The film How to Slay a Dragon is a documentary that goes into detail about the illness Dracunculiasis, which is also known as Guinea Worm. This Public Health film shows us that change is possible, as we walk through the history of this particular illness. In 1986 there were over 3.5 million cases reported, and as of 2013 the Carter Center reported only 148 cases. This film calls us to ask the question: what was it that allowed this illness to be fought so successfully? Was it the efforts of an international band of Public Health workers? There is no cure or vaccine for Guinea Worm. President Jimmy Carter dedicated much of his philanthropic organization’s mission to eradicate this illness.

Release year: 2015

9. Poder

Source: Youtube.com

The Public Health documentary Poder was directed and edited by Emmy Award-winning filmmaker Lisa Russell. The narrative of the film revolves around Elba and Emlin, two Mayan indigenous girls from Guatemala who were instrumental in Rise Up, an all-girl led advocacy group. This group fought a long and hard battle for their rights in the service of transforming their community. The Rise Up initiative was called Let Girls Lead, and it inspired change makers to advocate for funding and legislation that would make sure girls can escape poverty, stay in school, and stay healthy. The journey of Rise Up’s success is followed in this pivotal, short and aesthetically beautiful film.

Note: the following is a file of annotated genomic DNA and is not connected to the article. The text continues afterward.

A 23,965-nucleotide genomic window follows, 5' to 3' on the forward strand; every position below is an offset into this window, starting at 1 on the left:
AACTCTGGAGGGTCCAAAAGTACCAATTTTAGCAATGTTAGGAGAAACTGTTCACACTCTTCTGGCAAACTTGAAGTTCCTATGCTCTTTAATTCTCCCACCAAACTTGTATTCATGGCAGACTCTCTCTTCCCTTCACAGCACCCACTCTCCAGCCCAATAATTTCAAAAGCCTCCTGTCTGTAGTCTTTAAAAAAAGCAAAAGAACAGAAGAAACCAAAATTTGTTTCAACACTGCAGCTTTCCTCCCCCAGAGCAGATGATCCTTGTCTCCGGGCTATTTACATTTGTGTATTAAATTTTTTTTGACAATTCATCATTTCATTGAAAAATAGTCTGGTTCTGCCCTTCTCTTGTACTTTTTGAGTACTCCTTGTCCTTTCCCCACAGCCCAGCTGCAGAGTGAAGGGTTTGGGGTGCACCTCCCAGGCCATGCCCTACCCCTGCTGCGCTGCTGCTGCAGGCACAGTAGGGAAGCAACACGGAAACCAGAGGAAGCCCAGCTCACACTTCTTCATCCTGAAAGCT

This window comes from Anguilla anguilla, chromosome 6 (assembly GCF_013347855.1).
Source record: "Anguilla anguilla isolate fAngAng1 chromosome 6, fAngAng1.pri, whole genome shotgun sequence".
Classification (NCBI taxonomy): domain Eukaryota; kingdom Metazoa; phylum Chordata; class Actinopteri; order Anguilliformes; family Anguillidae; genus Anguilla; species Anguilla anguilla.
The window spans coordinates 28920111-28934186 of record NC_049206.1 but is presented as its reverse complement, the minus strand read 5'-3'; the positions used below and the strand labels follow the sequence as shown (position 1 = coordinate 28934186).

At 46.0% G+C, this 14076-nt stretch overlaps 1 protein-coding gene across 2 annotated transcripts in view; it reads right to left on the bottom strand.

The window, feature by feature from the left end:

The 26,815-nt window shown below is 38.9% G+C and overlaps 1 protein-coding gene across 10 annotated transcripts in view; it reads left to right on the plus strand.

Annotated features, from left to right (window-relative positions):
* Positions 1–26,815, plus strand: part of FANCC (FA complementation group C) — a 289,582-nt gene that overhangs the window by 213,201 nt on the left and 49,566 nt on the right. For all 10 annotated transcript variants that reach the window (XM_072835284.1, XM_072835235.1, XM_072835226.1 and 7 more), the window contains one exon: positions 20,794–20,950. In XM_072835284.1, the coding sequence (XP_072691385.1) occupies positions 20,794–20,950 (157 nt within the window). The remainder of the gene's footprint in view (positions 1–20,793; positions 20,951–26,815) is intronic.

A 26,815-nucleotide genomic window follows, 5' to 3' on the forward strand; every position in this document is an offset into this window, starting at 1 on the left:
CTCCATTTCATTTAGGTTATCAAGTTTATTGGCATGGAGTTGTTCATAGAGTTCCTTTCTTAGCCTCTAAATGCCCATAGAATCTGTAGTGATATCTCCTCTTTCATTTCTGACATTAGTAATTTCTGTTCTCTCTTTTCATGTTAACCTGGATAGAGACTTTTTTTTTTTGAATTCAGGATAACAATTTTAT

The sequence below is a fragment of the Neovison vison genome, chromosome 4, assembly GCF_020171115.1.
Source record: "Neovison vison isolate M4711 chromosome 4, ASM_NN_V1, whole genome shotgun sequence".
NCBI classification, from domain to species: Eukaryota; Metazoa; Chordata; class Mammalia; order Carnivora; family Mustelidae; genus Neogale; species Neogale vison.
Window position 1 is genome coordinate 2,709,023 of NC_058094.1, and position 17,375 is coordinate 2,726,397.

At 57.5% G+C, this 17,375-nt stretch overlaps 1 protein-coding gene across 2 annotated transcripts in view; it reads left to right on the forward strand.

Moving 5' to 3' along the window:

Release year: 2014
Runtime: 16:08

10. The Mask You Live In

Source:http: therepresentationproject.org

The documentary The Mask You Live in looks at the construction of masculinity as a toxic Public Health issue. Director Jennifer Siebel Newsom unpacks our culturally narrow definition of masculinity and how its actually harming boys and men, while examining what we can do about it. The film won the Jury Prize at the Las Vegas International Film Festival in the category for Best Achievement in Female Filmmaking in 2015. Many questions are brought to the surface in the film, including what does it mean to be a man?  and other similar topics that we are not culturally trained to engage with. Some critiques of the film include the idea that race was not covered in the analysis of gender and gender identity as they relate to masculinity.